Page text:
- Firefox Monitor was launched earlier this year to notify users about security breaches.
- New security notification feature alert users when visiting an already breached website.
- The notification support is available only for the latest version of Firefox Quantum.
Mozilla has been actively trying to improve the online security experience for users with its Firefox Monitor app. The service is essentially a re-skinned version of Troy Hunt’s Have I Been Pwned which allows you to see if any of your online accounts have been compromised. Troy Hunt told TechNadu in an interview back in September that his project with Mozilla was one of the big next steps for Have I Been Pwned. “It’s all very incremental, and the next major thing that will happen and that I’ve already announced publicly is this auxiliary being built into Firefox. That will soon go live. So that will sort of be the next thing in making this data available much more broadly to a much larger audience, so that’s pretty cool.” The service has access to a substantially large database, and you simply need to enter your email id to get a status report.
Firefox Monitor has now expanded to Mozilla’s global audience with support for over 26 languages, and users can access the service in their native languages. You can sign up via the service to be notified in case any of your online accounts associated with your email suffer a data breach. The service also comes with a guide for users to protect themselves online.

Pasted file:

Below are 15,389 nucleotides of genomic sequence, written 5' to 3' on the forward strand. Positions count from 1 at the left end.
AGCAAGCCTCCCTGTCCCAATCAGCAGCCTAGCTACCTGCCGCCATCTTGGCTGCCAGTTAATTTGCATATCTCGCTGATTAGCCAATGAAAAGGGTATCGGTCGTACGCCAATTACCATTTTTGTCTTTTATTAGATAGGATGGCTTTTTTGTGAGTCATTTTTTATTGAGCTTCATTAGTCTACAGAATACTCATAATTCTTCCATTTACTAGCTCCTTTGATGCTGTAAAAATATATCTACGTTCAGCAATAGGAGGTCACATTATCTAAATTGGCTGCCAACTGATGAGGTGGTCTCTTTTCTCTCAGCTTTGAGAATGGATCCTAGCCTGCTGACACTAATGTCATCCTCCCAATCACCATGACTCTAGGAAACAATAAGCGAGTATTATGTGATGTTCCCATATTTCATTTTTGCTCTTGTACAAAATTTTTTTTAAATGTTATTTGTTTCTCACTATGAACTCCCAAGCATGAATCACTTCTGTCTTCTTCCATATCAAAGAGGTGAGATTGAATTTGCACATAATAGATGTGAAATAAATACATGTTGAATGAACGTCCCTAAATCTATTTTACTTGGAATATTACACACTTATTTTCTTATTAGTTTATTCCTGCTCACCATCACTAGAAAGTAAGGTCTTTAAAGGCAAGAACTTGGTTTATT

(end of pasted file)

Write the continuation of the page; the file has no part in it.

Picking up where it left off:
Users running the latest version of Firefox Quantum will also get access to a new feature that alerts users whenever they visit a website that was recently breached. The feature was introduced soon after a number of users requested it on the official forums. Once users receive an alert, they can scan the Monitor database to see if their accounts were affected. The alerts are completely optional and can be disabled as well.
Mozilla has also launched its project, Data Leeks, which serves as a blog to retell personal stories of people affected by security incidents. In a bid to raise awareness about online security, Google Chrome is also taking measures to secure its browser through the removal of malicious ads and better screening for web apps on the web store.
Data breaches were left unreported until the GDPR policy came into effect earlier this year to protect consumers. Organizations are required to report all security breaches if user data is affected, which has allowed platforms like Firefox Monitor and Have I Been Pwned to offer a centralized database to help internet users.
High-Tech Bridge’s CEO Ilia Kolochenko commented, “Another serious issue here is that many customers will be scared by such notifications and will likely leave a previously breached website. However, most of those companies only started taking care of their corporate cybersecurity after a major and publicly exposed data breach. Therefore, we may perfectly imagine a scenario when a breached company has a much better security than its careless but unexposed competitors. The road to hell is paved with good intentions, and this laudable initiative by Mozilla may, unfortunately, have more negative consequences than positive ones.”